Clean Air for Delhi campaign

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“Clean Air for Delhi campaign to be developed into a peoples’ movement across the country”: Dr. Harsh Vardhan

Challans Issued in Forty Per Cent Cases of Violations, Clean Air for Delhi Campaign Concludes

Strongly emphasizing that continuous efforts will be made to develop the Clean Air for Delhi Campaign into a peoples’ movement across the country, Union Minister for Environment, Forest and Climate Change, Dr. Harsh Vardhan has said that this Campaign will be replicated in about 100 non-attainment cities.  Addressing mediapersons on Clean Air for Delhi Campaign that concluded here today, Dr. Harsh Vardhan pointed out that air quality in 2018 was better in comparison to 2016 and 2017.

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The Minister stated that on the opening day of the Campaign on February 10, which was a Saturday, the level of air quality was in the Very Poor category.  “The air quality never went back to Very Poor category after February 12”, he said.    Dr. Harsh Vardhan stated that comparative data for the months of February and March in the years 2016, 2017 & 2018 will be collated to ensure that the campaign is moving in the right direction.

Dr. Harsh Vardhan interacting with mediapersons on the conclusion of Clean Air for Delhi  Campaign

The Minister reiterated that efforts were made during the Campaign to raise the levels of public awareness through radio and other communication tools.    Dr. Harsh Vardhan referred to the positive messages imparted by school children, who were an integral part of the process to spread awareness. Providing a statistical overview of some of the cases of violation (see table given below), Dr. Harsh Vardhan stated that in all, out of 7, 357 cases of violation, Challans worth Rs. 8 crore 85 lakh were issued in 3, 117 cases, that is in nearly 40 per cent of the cases of violations. However, the Minister underlined that issuing Challans is a process of raising awareness levels and enhancing education.  “It was observed that all the trucks carrying construction material were fully covered”, he added.

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STATISTICAL OVERVIEW OF CASES OF VIOLATIONS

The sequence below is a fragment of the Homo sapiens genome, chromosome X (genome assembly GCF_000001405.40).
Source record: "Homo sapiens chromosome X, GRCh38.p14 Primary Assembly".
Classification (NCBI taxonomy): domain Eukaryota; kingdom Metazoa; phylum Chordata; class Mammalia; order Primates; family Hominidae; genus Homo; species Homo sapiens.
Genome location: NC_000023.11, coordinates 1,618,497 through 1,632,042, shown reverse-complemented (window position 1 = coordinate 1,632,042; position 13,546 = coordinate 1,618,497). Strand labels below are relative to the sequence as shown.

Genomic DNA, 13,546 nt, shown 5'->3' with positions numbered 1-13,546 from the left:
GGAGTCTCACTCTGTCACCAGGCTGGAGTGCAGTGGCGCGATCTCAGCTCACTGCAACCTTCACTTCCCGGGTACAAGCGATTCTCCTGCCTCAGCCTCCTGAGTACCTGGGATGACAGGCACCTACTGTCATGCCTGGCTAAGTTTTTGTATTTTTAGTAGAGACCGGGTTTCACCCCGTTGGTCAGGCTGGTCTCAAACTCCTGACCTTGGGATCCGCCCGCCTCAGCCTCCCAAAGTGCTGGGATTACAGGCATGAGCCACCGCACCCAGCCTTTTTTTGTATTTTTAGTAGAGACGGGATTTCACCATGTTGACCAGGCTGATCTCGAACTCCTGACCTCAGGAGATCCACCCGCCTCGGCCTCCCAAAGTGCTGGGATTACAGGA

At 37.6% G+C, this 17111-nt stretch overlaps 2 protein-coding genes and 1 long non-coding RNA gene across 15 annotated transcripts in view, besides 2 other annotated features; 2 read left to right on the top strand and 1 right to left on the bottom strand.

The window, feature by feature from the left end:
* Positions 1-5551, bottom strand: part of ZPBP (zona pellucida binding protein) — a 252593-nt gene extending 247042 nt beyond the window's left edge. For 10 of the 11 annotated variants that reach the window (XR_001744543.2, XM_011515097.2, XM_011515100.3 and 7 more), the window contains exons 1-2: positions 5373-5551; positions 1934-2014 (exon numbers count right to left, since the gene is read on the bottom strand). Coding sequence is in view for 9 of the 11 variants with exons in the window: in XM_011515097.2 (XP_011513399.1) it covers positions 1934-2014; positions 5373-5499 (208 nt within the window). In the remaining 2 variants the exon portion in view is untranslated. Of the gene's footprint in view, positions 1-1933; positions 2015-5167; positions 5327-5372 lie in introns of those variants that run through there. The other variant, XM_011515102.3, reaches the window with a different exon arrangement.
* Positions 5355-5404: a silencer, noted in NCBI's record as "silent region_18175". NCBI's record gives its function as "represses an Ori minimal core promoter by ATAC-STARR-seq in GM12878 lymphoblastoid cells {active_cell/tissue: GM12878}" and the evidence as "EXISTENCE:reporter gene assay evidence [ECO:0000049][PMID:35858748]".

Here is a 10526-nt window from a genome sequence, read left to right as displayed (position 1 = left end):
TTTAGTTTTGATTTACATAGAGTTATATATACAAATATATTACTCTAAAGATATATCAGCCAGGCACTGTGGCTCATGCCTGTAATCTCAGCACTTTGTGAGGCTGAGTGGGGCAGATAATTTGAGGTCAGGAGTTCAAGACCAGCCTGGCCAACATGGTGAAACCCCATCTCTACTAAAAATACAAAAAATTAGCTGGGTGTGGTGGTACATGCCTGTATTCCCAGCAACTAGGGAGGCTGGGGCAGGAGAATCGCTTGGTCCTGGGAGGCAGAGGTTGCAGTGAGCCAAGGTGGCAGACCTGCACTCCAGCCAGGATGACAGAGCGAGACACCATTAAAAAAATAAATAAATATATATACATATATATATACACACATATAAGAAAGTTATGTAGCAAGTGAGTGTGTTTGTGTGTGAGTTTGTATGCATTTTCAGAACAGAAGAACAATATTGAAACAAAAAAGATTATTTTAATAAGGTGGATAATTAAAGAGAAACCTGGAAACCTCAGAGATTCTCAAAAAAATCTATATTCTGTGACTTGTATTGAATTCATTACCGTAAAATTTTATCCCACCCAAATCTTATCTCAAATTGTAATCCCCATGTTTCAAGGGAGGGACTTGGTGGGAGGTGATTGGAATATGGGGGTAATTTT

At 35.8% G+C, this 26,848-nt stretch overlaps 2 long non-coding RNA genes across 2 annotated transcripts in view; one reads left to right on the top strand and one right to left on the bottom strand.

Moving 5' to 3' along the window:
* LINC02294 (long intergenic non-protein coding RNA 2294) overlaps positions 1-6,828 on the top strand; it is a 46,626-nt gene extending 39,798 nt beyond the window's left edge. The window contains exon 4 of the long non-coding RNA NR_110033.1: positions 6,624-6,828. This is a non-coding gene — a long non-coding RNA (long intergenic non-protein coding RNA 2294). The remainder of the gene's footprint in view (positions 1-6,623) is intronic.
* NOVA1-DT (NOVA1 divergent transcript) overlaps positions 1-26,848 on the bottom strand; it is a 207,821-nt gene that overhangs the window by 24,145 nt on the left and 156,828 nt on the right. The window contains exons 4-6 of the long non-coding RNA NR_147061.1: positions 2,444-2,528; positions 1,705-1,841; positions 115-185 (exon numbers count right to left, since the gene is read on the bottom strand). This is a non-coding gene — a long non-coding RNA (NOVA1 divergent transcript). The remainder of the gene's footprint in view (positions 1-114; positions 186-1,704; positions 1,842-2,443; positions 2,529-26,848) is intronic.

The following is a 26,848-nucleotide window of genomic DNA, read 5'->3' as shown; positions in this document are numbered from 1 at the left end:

Nature of violation No of violations No of Challans Issued
Construction & demolition activity 3, 742 2, 051
Road dust 917 75
Traffic violation 635 46
Open burning 402 123
Vehicular pollution 233 61
Landfill violation 27 4
Others 1, 401 461
Total 7, 357 3, 117

 Outlining the two major objectives of the Campaign launched on February 10 in Delhi, the Minister stated that these included – implementation of existing measures to control polluting activities in the city and finding new solutions through workshops on major issues contributing to air pollution in Delhi.  Appreciating various good suggestions received at a meeting that preceded the Minister’s interaction with media, Dr. Harsh Vardhan made specific reference to two suggestions – (i)  A public health expert may also be included in future in the team and      (ii)  Do’s and don’ts to be distributed to the place from where construction material is supplied.  He added that all the 70 teams have been asked to pen down their experiences and offer more suggestions and the experiences of the teams will be compiled in the form of a booklet. “We want to take the Campaign from a modest beginning towards perfection in implementation and addressing various issues related to pollution”, Dr. Harsh Vardhan averred.   Dr. Harsh Vardhan referred to the synergy created at both at the level of the Centre and the States during the Clean Air Campaign.   He also made a special reference to a mid-term review of the Clean Air for Delhi Campaign carried out by Secretary, MoEF&CC and Chief Secretary, Delhi government.